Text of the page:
• EPDS: Validated for postpartum depression

Treatment and Medications

• Screen for bipolar dz & manic sx prior to initiating therapy for depression.

• Psychotherapy: Similar efficacy to pharmacotherapy. Includes cognitive therapy, behavioral therapy, & interpersonal therapy.

• Pharmacotherapy: 50–60% response w/ med (SSRIs, SNRIs, TCAs, MAOIs).

SSRIs are 1st-line therapy. Start low dose & ↑ as necessary to minimize side effects. Evaluate pts every 1–2 w in the 1st 8 w of therapy. If no resp in 8 w switch to another antidepressant.

• Refer if sev depression endangering the life of the pt or others. Failed to respond to initial rxs. Psychotic depression. Depression that is part of bipolar or schizoaffective d/o.

CONTRACEPTION AND STERILIZATION

Epidemiology (Contraception 2011;83:397)

• ∼50% of pregnancies in US are unintended.

• PRAMS: 33% of  w/ unintended Preg did not think they could get pregnant at the time of conception; 22% stated their partner did not want to use contraception; 16% cited side effects; 10% cited access.

• Contraceptive efficacy should be compared to 85% unprotected Preg rate in 1 y. Assessed by perfect (failure rate if used exactly according to guidelines) & typical use (failure rate for the usual compliance).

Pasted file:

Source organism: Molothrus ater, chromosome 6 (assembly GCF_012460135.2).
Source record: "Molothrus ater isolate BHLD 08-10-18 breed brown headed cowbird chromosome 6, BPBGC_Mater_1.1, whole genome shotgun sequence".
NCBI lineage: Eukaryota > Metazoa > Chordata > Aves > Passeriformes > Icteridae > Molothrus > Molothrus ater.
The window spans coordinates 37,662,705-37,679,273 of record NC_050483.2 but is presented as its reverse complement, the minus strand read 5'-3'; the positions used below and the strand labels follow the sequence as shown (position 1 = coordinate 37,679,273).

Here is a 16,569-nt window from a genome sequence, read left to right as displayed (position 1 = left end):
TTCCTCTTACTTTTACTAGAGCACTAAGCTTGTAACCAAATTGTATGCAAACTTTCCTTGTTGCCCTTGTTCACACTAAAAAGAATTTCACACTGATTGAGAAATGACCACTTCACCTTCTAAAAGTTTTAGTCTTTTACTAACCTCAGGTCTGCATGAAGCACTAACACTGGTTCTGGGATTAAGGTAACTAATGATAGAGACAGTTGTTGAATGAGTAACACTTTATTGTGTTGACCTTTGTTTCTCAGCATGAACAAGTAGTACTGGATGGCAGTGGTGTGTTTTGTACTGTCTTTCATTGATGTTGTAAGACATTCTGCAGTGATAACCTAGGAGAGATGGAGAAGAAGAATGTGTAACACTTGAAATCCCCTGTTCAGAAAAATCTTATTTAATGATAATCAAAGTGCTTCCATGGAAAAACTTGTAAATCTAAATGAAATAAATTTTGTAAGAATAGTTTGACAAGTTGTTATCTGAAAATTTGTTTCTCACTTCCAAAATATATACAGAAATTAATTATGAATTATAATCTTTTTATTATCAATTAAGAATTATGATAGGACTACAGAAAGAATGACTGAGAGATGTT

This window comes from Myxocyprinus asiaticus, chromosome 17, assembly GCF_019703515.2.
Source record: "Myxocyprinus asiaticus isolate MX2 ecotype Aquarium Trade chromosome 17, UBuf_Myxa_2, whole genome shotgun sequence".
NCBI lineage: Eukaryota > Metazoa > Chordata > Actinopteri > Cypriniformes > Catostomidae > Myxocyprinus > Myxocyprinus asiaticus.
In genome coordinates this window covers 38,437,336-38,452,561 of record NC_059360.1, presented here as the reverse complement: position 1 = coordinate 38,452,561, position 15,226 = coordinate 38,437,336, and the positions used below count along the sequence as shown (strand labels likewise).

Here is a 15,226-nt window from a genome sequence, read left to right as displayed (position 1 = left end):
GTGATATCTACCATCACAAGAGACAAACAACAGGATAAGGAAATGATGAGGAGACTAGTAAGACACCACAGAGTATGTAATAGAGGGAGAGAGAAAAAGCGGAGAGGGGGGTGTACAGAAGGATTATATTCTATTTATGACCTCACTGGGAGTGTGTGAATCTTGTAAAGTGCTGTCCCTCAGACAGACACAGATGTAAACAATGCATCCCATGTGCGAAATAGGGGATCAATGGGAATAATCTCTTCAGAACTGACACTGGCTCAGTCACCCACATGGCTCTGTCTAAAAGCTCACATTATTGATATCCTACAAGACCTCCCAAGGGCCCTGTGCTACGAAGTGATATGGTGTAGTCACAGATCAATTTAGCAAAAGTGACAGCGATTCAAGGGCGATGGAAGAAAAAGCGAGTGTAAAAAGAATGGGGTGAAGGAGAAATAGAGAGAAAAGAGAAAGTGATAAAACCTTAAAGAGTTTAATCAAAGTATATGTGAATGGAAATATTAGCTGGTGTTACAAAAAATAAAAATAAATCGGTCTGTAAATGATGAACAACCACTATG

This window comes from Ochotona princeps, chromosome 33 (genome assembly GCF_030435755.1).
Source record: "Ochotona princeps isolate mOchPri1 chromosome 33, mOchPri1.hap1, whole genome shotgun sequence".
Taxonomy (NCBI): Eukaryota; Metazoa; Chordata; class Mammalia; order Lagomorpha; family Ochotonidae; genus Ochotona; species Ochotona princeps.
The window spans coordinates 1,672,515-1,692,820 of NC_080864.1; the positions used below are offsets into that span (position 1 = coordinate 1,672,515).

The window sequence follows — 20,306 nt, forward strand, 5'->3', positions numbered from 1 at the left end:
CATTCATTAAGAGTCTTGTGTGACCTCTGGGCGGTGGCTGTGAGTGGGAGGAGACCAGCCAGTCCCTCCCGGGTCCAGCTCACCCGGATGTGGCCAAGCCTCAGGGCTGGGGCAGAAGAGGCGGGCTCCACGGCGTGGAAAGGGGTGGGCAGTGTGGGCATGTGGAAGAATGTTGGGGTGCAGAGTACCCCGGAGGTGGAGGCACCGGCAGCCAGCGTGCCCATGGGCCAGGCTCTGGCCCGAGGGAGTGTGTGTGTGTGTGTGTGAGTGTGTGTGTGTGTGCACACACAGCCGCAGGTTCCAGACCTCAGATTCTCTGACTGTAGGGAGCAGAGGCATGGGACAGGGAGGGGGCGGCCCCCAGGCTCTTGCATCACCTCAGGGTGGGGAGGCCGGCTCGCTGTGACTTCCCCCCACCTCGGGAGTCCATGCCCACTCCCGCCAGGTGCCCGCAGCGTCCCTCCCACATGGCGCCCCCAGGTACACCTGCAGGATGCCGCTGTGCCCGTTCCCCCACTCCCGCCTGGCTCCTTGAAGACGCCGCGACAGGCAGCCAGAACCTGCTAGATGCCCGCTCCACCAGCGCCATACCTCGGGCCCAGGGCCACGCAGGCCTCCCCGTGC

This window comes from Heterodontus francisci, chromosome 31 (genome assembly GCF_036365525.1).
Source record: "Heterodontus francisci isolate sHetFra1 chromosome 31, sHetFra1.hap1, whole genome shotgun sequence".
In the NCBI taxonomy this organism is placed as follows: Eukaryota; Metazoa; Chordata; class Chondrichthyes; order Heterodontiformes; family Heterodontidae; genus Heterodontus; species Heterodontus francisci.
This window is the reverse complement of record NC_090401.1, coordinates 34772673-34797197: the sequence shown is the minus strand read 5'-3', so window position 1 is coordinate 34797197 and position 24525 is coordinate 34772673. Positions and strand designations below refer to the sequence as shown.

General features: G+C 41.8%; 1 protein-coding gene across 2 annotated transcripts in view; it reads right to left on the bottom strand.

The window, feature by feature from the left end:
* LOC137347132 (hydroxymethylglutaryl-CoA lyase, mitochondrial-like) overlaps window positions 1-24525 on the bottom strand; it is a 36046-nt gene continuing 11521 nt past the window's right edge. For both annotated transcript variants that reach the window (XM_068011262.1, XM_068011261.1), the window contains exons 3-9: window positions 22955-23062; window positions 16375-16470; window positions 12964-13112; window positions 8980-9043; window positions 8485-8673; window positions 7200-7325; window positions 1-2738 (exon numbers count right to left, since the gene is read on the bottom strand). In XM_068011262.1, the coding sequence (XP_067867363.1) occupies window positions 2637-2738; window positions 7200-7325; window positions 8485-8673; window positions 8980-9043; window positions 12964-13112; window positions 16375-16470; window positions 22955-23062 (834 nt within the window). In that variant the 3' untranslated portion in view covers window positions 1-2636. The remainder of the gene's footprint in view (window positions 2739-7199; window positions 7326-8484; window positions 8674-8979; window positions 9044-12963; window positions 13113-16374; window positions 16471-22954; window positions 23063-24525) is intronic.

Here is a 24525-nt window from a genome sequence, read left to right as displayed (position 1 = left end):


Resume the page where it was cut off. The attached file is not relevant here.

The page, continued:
*Special Considerations

• WHO or CDC criteria for contraceptive considerations w/ medical problems, see www.cdc.gov/reproductivehealth/unintendedpregnancy/usmec.htm

• Female sterilization (Am J Obstet Gynecol 1996;174:1161):

Postpartum salpingectomy: Most effective method of female sterilization; after deliv.

Interval sterilization: Sterilization at other than postpartum period.

Unipolar coagulation is the most effective method of laparoscopic female sterilization.

Hysteroscopic sterilization (Essure) was not available for the CREST study, but is highly effective, outpt. Minimally invasive method w/o limitations by BMI, adhesive dz. Requires confirmation of tubal occlusion w/ hysterosalpingogram at 3 mo.

• Combined hormonal methods (= estrogen + progestin):

Side effects – breakthrough bleeding, breast tenderness, HA, nausea/vomiting.

OCPs: Both estrogen & progesterone or progesterone-only pills. Can interact w/ other meds (Abx, antiretrovirals, antiepileptics) → potential ↓ efficacy of either or both meds. Useful for menorrhagia, dysmenorrhea, hirsutism, & acne. ↓ risk of endometrial & ovarian cancer. Monophasic vs. multiphasic preparations are available. Monthly vs. continuous dosing is feasible, continuous dosing may be preferable for cyst formation prevention, endometriosis, PMS/PMDD, lifestyle reasons.

Contraceptive patch: Replaced weekly × 3 w then removed for 1 w (menses). ↑ thromboembolic events compared to combined OCPs.

Vaginal ring: Placed intravaginally × 3 w then removed for 1 w (menses). Small ↑ in vaginitis, vaginal discharge, & leukorrhea compared to OCPs.

• Progestin-only methods: